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Opinion News
May 17,2017

Widening the security lens

Talimand Khan

Afghanistan recently witnessed two important developments. The first was the return of Gulbuddin Hekmatyar to Kabul after signing a peace deal with the Ashraf Ghani government and the consequent immunity granted by the Afghanistan government. The second was the visit of a high-powered parliamentary delegation from Pakistan, headed by National Assembly Speaker Ayaz Sadiq.

The return of Hekmatyar received a polarised response in Afghanistan. The decision to include him in repasturising the conflict-ridden country has been interpreted positively within the official circles in Kabul. However, the people’s response has been largely unwelcoming owing to Hekmatyar’s violent actions, particularly after the fall of Dr Najibullah’s administration in 1992.

In these circumstances, neither the government’s approach nor the people’s outlook can be outrightly forsaken. The outcry of the Afghans – particularly those affected by Hekmatyar’s actions – cannot be discounted. But from Ashraf Ghani’s perspective, it is more important to protect the future of Afghanistan by putting an end to the conflict ignited by the proxy war. Strategic essentialism compels him to think about the present and the future more than the painful past.

At the moment – irrespective of Hekmatyar’s future behaviour and role – Ashraf Ghani managed to delegitimise and take the ideological wind out of the proxy war. The acceptance of the current constitutional and political system by Hekmatyar, an erstwhile extremist, blunted the Taliban’s condition of backing the constitutional system in favour of their self-defined Islamic system or emirate.

Hekmatyar needs to harness his remaining energies to play a role in ensuring peace and prosperity of Afghanistan. The street protests which erupted after his arrival in Kabul are a constant reminder that he is heavily indebted to Afghanistan and its long-suffering people. Hekmatyar is well-placed to understand that fantasies are often divorced from reality. Extremism wrapped in any form has, so far, not delivered when it is used as an instrument or a weapon for political power. The president of Afghanistan might have the right to grant amnesty for Hekmatyar’s crimes, but he cannot grant amnesty for his sins. They might be somewhat atoned if he devotes himself to achieving peace and turn Afghanistan into a democratic and economically prosperous state.

The second important event was a two-day visit on April 29 of a broad-based representative parliamentary delegation from Pakistan on Ghani’s invitation. Fortunately, the gory attack of April 21, 2017 by the Taliban on an army base in Balkh in North Afghanistan did not derail the visit.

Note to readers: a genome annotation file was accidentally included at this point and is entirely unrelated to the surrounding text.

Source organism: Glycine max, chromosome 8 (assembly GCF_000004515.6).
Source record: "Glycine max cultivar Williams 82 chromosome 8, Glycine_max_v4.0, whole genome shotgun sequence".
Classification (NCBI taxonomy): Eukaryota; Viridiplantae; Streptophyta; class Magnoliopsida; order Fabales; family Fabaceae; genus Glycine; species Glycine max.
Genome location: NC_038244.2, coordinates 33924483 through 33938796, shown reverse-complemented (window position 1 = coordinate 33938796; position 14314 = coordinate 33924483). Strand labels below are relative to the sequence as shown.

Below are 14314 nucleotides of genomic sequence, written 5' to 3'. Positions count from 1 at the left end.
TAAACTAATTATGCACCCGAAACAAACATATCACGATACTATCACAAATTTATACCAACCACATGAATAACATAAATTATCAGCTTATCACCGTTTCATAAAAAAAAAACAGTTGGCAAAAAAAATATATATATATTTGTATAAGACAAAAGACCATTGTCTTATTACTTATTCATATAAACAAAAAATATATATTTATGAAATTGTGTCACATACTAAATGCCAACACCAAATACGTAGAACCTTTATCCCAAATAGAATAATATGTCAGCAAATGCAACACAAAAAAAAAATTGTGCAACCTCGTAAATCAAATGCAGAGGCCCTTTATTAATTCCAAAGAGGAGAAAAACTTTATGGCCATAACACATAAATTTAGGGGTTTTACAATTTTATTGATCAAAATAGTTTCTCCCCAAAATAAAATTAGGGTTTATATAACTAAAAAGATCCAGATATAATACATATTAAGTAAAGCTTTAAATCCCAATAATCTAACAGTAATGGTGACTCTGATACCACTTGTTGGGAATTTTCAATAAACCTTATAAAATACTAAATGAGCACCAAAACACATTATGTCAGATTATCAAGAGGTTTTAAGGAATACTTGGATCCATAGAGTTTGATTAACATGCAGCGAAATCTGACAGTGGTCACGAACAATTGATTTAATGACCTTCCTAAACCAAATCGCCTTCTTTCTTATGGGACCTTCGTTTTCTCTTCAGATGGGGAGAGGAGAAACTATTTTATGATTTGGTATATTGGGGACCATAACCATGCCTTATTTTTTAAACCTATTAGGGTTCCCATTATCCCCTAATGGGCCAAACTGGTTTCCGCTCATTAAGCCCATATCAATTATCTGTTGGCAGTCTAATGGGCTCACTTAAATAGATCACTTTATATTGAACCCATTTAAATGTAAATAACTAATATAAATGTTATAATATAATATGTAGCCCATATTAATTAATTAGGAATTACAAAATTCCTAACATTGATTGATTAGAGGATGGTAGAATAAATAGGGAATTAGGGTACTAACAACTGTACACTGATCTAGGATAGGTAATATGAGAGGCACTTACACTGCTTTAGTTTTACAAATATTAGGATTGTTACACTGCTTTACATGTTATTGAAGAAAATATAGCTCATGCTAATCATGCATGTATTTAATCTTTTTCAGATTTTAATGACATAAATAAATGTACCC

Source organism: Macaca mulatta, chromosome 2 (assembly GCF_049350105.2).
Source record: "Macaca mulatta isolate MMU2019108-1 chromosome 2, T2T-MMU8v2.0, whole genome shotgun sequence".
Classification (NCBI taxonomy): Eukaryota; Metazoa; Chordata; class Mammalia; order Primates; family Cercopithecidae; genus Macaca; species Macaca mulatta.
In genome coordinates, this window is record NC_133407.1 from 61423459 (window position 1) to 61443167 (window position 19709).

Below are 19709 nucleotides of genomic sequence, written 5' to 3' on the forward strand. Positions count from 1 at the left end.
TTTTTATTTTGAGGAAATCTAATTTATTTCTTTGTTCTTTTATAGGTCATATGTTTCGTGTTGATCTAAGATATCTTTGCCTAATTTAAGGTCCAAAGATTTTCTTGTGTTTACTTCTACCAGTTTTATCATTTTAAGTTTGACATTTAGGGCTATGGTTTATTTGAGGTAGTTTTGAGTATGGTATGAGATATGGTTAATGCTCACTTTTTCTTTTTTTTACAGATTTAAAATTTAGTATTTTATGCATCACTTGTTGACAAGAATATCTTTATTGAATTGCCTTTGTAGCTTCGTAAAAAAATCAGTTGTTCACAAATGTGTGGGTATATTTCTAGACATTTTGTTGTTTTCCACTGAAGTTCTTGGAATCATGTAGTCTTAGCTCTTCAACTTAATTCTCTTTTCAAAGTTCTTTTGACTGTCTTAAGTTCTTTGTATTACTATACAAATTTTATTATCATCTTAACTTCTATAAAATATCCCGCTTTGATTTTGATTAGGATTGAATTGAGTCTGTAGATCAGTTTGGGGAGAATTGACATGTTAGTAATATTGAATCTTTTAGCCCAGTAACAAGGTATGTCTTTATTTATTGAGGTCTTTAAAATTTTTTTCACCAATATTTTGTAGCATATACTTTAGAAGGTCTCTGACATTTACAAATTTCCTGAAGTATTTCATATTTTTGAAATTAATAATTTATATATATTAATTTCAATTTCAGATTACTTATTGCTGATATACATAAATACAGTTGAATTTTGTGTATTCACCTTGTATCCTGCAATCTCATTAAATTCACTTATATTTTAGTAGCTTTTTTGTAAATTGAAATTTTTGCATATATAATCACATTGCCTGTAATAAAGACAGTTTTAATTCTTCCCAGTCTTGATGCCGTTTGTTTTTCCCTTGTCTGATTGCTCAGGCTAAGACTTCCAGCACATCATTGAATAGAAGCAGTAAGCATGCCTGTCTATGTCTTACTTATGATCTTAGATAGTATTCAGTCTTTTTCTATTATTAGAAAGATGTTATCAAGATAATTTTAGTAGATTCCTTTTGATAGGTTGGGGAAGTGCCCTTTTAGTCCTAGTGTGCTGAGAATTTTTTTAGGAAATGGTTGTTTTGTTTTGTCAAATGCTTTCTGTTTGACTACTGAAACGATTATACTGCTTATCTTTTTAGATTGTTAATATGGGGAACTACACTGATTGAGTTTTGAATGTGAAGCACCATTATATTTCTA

The visit was the outcome of the proposal and initiative of Mahmood Khan Achakzai that materialised on March 30 when President Ashraf Ghani formally dispatched a letter via email to Nawaz Sharif, welcoming the initiative.

Amid the tense relations and growing mistrust between the two neighbouring states, the initiative of parliamentary diplomacy is a step in the right direction.

Irrespective of the policy environment and the hold of the civilians on Afghanistan-related foreign policy, the warm reception extended to the delegation by the Afghan government and President Ashraf Ghani’s bilateral discussion which spanned over six hours, are a good omen and sign of trust. This indicates that if parliament asserts its due constitutional role in policy formulation, particularly with regard to foreign policy, it can pull the country out of some of its current security and diplomatic nightmares.

If history is anything to go by, civilian initiatives regarding security policy and relations between Afghanistan and India have often been followed by hiccups.

The Jindal visit as a backchannel between the prime ministers of India and Pakistan and the visit of the parliamentary delegation to Afghanistan were overshadowed by the DG ISPR’s tweet on PM Nawaz Sharif’s order regarding the Dawn leaks. However, the reception of the delegation in Kabul and the backchannel contact by Indian Prime Minister Modi indicate that the two neighbouring states with which Pakistan has tense relations are at least ready to talk. We must also hope that the recent clashes on the Chaman border will not serve as deterrents for parliament to pursue this bilateral initiative.

Politics is the art of possibility and diplomacy is vested in pragmatism. Both fail if the same rut is followed. Ashraf Ghani has taken a difficult and unpopular decision towards broader reconciliation by embracing Hekmatyar.

The state of Pakistan should also realise that foreign policy and international relations cannot be seen through a self-defined security lens only. The maximalist objectives defined through the security paradigm do not constitute the entirety of our national interests. We need to forsake the illusionary paradigmatic lens and view the stark geo-economic realities through the optics of the civilians.

The writer is a freelance contributor.

He tweets MirSwat


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